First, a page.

Given the current state of the economy, launching your home-based or ecommerce business is probably a more daunting proposition than ever before. Yet for the true entrepreneur, building such an enterprise means ignoring the often-chilly business climate and reaching out for new opportunities to help their business grow and flourish.
A great part of building a small business depends to a large degree on how successfully a small business can handle its logistics, or shipping, customer service, and delivery needs. For ecommerce boutiques and other such inventory vendors, creating reliable logistics systems is a crucial part of building a good customer service reputation and profile within the larger ecommerce community.
Many small and ecommerce business owners in recent years have begun turning to product fulfillment services as a way to amplify and bolster their business growth. Product fulfillment services, often simply referred to as distribution service centers or third party fulfillment providers, provide the logistics support and customer service needs for a variety of different ecommerce clients at once, shipping and providing tracking information to customers in exchange for a small, pre-negotiated fee paid for by the ecommerce merchant.
What Benefits Does A Fulfillment Center Provide?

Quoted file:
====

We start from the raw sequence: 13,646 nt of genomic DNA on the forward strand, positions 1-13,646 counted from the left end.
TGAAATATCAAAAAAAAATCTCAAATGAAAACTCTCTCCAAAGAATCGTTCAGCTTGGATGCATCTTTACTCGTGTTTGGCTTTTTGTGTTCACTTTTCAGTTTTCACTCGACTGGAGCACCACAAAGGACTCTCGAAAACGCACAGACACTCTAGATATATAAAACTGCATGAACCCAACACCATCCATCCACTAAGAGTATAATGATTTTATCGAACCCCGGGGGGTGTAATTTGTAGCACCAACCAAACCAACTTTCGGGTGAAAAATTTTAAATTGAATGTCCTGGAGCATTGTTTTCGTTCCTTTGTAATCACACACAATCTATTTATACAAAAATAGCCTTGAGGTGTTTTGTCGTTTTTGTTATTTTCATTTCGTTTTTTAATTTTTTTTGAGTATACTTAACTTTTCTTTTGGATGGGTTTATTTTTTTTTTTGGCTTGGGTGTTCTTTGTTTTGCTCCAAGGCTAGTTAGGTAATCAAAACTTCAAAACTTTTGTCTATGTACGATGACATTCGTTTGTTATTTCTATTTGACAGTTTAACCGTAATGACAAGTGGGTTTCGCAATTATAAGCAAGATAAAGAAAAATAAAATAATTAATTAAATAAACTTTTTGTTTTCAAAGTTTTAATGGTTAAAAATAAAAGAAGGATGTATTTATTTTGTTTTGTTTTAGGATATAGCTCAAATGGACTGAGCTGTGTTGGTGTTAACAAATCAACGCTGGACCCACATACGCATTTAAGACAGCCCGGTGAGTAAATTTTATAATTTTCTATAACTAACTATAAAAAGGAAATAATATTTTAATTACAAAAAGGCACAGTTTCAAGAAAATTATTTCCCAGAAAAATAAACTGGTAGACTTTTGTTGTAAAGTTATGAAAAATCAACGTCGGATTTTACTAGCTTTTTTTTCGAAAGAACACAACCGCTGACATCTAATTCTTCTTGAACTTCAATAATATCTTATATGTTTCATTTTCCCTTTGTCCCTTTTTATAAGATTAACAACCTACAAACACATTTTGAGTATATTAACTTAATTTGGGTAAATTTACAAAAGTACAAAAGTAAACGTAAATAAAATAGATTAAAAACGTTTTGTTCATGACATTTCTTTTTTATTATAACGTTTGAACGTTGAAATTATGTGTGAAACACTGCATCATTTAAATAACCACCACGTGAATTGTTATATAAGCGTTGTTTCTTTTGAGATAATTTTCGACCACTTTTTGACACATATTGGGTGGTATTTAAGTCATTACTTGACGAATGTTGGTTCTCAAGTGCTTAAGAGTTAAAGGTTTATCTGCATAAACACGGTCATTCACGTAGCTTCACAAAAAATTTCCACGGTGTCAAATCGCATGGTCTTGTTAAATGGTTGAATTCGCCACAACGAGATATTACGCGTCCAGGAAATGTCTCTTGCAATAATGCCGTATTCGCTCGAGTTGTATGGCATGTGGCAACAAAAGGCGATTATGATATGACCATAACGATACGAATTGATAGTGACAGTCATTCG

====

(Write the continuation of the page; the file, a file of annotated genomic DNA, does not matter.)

The main advantage of using a fulfillment center is the ability to solve several different ecommerce logistics problems with a single business agreement. It’s a sad truth that many thriving ecommerce businesses see their rate of growth plateau or even fall off once the demand for their products exceeds their abilities to effectively meet that demand.
By contracting with an order fulfillment service, business owners have their logistical needs met without the necessary heavy investment of time and energy that would otherwise inevitably be required. The ecommerce operator or operator is then free to concentrate on other areas of business growth.
Another important service provided by third-party fulfillment providers lies in the area of warehousing. Fulfillment centers store inventory for individual ecommerce merchants, often stocking up on their products and merchandise months in advance. With a hefty amount of inventory to move, the ecommerce business owner can aggressively move forward with sales initiatives.
The Costs Far Outweigh The Benefits
Fulfillment centers often work on a contractual basis, accepting a small fee per unit sold from each ecommerce business with which it enters into a pre-arranged partnership. These agreements often vary between the fulfillment center and the particular ecommerce business owner, and may change or fluctuate and sales rise or recede over time.